If you’re handy with tools, a fixer-upper home gives you the opportunity to buy inexpensively, fix up and, in a few years, trade up. And if you’re adventurous, auctioned properties in suitable neighborhoods can also be good values. If you don’t mind a longer commute to work, outlying areas frequently offer homes at lower prices than those found close to town.

Whatever route you choose toward buying your first home, keep cool. It may take time to find the right combination of elements, but there is a home out there for you and a way to obtain it. We’ll be most happy to help you create your path to its door.

Call or e-mail us for more information on buying your first home.

Seven High-cost Mistakes to Avoid (when selling your upscale home)!

If you are selling an above-average-price property in an upscale neighborhood, you know your home is unique. You expect an upscale property to be marketed with the same professionalism you demand in every aspect of your life. That’s where our experience selling homes like yours really pays off.
Keep in mind, buyers who can afford your home lead busy lives like you and look for a hassle-free sale. Move-up buyers don’t need to buy now, so they wait and watch for that just-right home. It might be yours.

Unfortunately, even sophisticated homeowners sometimes make mistakes when they go to sell their upscale homes, netting less than the top-dollar price it’s worth. Or worse, the home just doesn’t sell at all.

Here are seven common pitfalls to avoid:

1. Underestimating The Competition
Even though your property may be one-of-a-kind, there are other homes on the market being shown to the same potential buyers. Before you list your home, we’ll give you an “armchair tour” of comparable properties listed for sale in your price range. We’ll share our inside observations on how each home compares to yours and what special features stand out.

2. Overestimating The Value
When we tour the competition, you’ll notice how similar homes are priced. Features of interest to today’s buyers include location, house design and size, privacy afforded by the lot and acreage, special amenities, type of community, and quality of local schools and facilities. Together, we’ll help position your home at the right price. By avoiding the over-pricing trap — which often results in repeated price reductions making the property seem distressed — we’ll save time and net the full value of your home.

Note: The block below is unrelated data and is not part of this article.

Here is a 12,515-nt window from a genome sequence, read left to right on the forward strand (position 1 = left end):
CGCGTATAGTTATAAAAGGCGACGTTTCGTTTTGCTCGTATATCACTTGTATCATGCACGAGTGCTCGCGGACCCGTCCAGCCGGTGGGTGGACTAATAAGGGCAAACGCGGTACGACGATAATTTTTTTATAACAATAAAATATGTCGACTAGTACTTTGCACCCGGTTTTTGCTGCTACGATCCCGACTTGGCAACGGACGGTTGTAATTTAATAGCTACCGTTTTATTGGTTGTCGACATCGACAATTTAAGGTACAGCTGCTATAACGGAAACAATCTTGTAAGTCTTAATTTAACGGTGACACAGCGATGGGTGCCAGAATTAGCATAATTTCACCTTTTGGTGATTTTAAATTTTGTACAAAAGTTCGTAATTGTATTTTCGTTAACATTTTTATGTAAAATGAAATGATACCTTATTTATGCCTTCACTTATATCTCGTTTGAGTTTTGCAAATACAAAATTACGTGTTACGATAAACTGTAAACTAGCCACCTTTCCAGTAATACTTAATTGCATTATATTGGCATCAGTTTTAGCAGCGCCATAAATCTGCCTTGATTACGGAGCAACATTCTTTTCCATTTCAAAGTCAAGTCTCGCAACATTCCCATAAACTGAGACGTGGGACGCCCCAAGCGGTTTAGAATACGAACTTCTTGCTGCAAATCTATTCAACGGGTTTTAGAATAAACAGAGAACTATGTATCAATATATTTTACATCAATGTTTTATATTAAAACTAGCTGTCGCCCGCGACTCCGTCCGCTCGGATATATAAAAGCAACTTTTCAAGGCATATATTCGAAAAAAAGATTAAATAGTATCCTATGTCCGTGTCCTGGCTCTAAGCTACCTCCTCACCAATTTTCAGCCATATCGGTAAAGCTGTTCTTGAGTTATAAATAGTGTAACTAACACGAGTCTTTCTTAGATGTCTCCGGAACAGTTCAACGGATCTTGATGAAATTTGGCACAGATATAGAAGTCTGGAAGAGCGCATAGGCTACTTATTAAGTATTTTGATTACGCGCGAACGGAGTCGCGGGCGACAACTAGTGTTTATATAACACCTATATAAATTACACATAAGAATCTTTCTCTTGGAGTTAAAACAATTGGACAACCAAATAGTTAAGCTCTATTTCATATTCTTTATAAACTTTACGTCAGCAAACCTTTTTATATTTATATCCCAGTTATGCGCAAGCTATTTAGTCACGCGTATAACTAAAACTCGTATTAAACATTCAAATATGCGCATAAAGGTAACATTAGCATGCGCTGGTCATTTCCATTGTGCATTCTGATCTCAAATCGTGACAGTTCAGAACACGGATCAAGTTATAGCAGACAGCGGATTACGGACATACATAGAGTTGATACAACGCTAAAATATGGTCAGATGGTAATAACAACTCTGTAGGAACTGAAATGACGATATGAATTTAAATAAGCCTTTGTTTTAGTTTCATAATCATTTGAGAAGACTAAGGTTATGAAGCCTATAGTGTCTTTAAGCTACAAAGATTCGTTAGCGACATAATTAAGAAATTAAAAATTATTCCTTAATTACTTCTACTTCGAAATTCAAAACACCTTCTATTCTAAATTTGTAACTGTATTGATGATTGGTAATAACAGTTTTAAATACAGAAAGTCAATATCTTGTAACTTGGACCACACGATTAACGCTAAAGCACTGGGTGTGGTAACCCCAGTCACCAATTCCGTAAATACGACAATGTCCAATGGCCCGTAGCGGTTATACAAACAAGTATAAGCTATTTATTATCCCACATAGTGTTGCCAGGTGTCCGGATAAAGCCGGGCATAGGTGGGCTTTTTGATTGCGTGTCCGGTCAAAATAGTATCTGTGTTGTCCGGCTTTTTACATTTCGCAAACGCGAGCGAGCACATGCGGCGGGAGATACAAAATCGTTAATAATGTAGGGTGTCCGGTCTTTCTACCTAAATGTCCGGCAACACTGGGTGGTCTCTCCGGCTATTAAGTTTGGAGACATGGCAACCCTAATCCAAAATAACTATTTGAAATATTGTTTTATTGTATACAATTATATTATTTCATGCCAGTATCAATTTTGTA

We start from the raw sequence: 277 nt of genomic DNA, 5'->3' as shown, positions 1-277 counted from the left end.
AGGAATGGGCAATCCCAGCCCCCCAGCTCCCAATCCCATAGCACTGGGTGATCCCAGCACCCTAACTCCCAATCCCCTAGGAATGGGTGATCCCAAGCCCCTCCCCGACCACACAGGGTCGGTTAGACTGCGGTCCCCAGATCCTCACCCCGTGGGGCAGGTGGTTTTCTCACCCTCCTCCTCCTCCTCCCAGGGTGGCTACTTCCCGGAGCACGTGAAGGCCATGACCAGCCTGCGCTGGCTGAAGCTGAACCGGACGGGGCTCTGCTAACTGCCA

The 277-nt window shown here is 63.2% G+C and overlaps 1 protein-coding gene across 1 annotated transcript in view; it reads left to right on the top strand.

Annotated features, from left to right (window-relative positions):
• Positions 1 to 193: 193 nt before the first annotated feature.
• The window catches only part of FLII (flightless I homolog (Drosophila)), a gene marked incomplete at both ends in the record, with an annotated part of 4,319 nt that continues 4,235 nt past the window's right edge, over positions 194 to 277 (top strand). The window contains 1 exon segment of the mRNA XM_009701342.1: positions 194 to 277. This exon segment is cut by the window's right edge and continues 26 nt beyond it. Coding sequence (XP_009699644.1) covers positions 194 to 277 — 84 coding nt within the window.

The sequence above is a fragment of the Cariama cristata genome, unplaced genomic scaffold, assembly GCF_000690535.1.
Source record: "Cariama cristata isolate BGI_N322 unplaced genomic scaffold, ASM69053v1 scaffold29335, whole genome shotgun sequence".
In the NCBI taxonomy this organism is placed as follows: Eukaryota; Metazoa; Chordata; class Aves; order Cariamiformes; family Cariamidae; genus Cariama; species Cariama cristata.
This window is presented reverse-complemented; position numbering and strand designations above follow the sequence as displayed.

3. Relying On Location
Homes in the higher price ranges need to look magazine-perfect when shown to potential buyers. Today’s market demands that everything — doors to floors, fixtures to walls — be sparkling clean. Even minor faults loom large in what is expected to be a perfect home. In short, fix up, repair and polish like never before.

4. Over-Improving
Also, avoid over-individualizing the house or grounds. People tend to buy homes they see as an image of themselves. A home that’s too individualized with strong, personalized decorating won’t sell quickly. Avoid dramatic custom flourishes that may not suit many other people. Some buyers will mentally calculate the cost of removing the customization and deduct the cost from their offer.
Although you want your home to look its best, spending thousands of dollars to redecorate will not likely help it sell at a higher price — it may sell more quickly, though.

5. Making Your Own Marketing Decisions
The marketing plan for your home needs to reach out to the right potential buyers. We offer a first-class marketing campaign that requires careful advance planning to allow time for reserving appropriate advertising space, top-notch photography, brochure production, even special events, such as a top-broker open house.
Many homeowners overestimate the value of one-shot marketing such as newspaper or TV spot ads. What typically works better is advertising with a longer “shelf life,” in upscale publications, for example, where ads are directed at an ideal niche.

Let us help you decide whether your house could benefit from an open house or would be better shown by appointment only. Yours is not a home for curious, unqualified walk-ins.

6. Playing Hard To Get
No home sells sight unseen. Working together, we can create a plan to show the house to qualified prospects without disturbing your schedule. Details, such as the security system or guard dogs, may need to be worked out.
Rest assured, all buyers will be financially qualified, perhaps requiring an approval letter from an attorney or banker, before we will bring them to see your property.

7. Being Inflexible
You have a unique home, and you’re looking for a unique buyer. Chances are that buyer will have special needs and concerns. The most likely buyer will probably need to sell a current home to buy yours. Flexible terms, possibly including some extra time to settle on the old home, will help sell your home quickly at the right price.